'Laverne & Shirley' Is a 'Happy Days' Spin-Off After a Double Date With The Fonze and Richie Was a Massive Hit
’70s sitcom Laverne & Shirley was originally Laverne DeFazio & Shirley Feeney … but it didn’t take long for audiences to get on a first-name basis with the two best friends. The TV show played on ABC for eight seasons, coining catchphrases and earning its fair share of awards. Laverne & Shirley had so much stand-alone power that it’s easy to forget it had its origins in a different sitcom. The pair’s feature on Happy Days was a double date with the Fonze, Richie, and destiny.
Laverne & Shirley went from topping bottles to topping the charts
The series followed the two best friends throughout the ’50s and ’60s. The protagonists were roommates — already the makings for a great sitcom — and allowed audiences a glimpse into their friendship, dating lives, and personal struggles. For the first five seasons, the girls lived and worked in Milwaukee, employed as bottle-cappers for Shotz Brewery. Although the job may sound monotonous, the spunky women kept things interesting with quotable quips and physical comedy.
Laverne & Shirley was a career-changing opportunity for Cindy Williams and Penny Marshall, who portrayed the two best friends. Although both women had played roles in other notable pieces, the sitcom brought awards and national recognition. They quickly became so iconic in their roles that the beloved show lasted only one season following Williams’ departure. Marshall went on to direct several hit movies but to many fans, the cast would always be reminiscent of their Milwaukee-based personas.
America’s favorite sitcom started on the set of a different hit
Don’t yet believe in the power of these protagonists’ personalities? It’s actually what earned them their own show. The characters of Laverne and Shirley first appeared in an episode of Happy Days. They played seemingly innocuous roles, serving as double date partners for Richie and Fonzie. According to ABC News, Marshall described the role as simply “the loose girls.” Still, their small appearance in the show immediately made audiences want to know what else they had to offer.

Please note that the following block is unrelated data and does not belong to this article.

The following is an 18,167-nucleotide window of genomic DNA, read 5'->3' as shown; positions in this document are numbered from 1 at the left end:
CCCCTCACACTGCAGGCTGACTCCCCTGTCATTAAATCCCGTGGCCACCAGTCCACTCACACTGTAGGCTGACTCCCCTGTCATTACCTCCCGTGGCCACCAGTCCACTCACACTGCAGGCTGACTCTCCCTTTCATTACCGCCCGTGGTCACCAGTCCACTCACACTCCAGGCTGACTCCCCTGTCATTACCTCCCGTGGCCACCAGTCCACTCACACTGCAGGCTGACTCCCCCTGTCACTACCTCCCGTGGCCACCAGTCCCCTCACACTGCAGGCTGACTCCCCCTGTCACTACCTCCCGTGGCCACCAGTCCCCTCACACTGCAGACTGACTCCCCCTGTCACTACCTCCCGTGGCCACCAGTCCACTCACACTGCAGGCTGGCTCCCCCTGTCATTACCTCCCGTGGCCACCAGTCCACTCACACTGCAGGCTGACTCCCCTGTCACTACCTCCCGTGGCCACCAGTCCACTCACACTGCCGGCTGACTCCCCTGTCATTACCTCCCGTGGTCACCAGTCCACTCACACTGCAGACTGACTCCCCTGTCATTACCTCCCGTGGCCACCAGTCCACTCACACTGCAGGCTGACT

The Happy Days cameo may not be the only contributing factor to the advent of the show, however. Mental Floss reports that director Garry Marshall’s mother was worried about the status of his unemployed sister. She had hoped that her son would be able to start a project starring Penny Marshall, and Laverne & Shirley was Garry’s proposed solution. Biography also provides evidence of the mother’s influence — in Penny’s memoir, My Mother Was Nuts, she divulges that the “Schlemiel! Schlimazel!” catchphrase was inspired by her childhood.
Clearly, millions of fans have Mrs. Marshall to thank … and Williams was pretty grateful too! ABC News shared that the star was “just happy to have a paycheck to cover her rent.” She had no way of knowing that she would soon be raking in $75,000 per episode, according to the LA Times.
The spin-off surpassed its original show
Both Happy Days and Laverne & Shirley were massive successes — a testament to Garry Marshall’s directing power and ’70s audiences’ love for a good sitcom. Although the spinoff would never receive the astounding nine Emmy Award nominations of the original, both received six Golden Globe nominations throughout their tenure, per IMDb.
For many fans, it was incomprehensible that the popularity of Happy Days would ever be matched. In 1977, however, the third season of Laverne & Shirley ranked number one, bumping Happy Days‘ fifth season to second. The women may have debuted on a double date with the Happy Days stars, but it’s clearly Williams and Marshall were the true power couple.
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